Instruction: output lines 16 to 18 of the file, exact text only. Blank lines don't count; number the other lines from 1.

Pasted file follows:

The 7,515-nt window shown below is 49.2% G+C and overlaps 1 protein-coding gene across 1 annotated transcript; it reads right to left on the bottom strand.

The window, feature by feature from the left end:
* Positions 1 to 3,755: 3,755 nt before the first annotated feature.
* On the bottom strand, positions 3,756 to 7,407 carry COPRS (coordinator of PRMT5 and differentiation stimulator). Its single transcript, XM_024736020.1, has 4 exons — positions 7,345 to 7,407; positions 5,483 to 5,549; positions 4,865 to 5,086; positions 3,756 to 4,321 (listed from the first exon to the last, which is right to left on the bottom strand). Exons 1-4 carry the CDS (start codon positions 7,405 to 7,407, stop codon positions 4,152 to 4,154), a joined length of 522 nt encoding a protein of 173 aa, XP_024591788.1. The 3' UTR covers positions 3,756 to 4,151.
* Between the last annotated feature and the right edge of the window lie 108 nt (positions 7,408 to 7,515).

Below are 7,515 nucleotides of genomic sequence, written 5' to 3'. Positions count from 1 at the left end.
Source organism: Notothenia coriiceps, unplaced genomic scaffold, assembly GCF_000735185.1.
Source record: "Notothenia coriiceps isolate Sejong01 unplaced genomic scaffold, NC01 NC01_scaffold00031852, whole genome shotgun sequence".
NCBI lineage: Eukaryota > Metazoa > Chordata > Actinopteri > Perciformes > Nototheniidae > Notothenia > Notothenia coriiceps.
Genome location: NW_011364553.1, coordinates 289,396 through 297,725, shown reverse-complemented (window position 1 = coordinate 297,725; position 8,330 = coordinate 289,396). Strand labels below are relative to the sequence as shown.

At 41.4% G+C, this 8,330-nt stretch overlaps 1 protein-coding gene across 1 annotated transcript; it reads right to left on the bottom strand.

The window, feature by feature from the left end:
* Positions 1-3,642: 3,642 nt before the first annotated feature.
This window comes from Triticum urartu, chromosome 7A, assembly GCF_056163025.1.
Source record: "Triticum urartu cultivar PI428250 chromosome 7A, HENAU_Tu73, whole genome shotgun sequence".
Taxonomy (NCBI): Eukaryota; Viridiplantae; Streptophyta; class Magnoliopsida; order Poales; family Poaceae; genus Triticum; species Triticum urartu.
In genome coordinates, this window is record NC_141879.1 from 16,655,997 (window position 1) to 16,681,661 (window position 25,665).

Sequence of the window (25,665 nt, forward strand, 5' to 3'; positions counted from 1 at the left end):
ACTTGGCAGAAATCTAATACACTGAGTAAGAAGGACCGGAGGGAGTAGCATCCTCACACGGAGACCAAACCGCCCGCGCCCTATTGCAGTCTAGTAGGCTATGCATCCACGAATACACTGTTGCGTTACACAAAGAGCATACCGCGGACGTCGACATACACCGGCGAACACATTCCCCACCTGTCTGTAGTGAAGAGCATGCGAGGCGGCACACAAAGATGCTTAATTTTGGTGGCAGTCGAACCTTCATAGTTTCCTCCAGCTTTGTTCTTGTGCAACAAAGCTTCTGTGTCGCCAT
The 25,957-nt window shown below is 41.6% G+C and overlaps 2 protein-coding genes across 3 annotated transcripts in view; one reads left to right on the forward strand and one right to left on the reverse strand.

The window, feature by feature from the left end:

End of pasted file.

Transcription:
Taxonomy (NCBI): Eukaryota; Viridiplantae; Streptophyta; class Magnoliopsida; order Poales; family Poaceae; genus Triticum; species Triticum urartu.
In genome coordinates, this window is record NC_141879.1 from 16,655,997 (window position 1) to 16,681,661 (window position 25,665).

Sequence of the window (25,665 nt, forward strand, 5' to 3'; positions counted from 1 at the left end):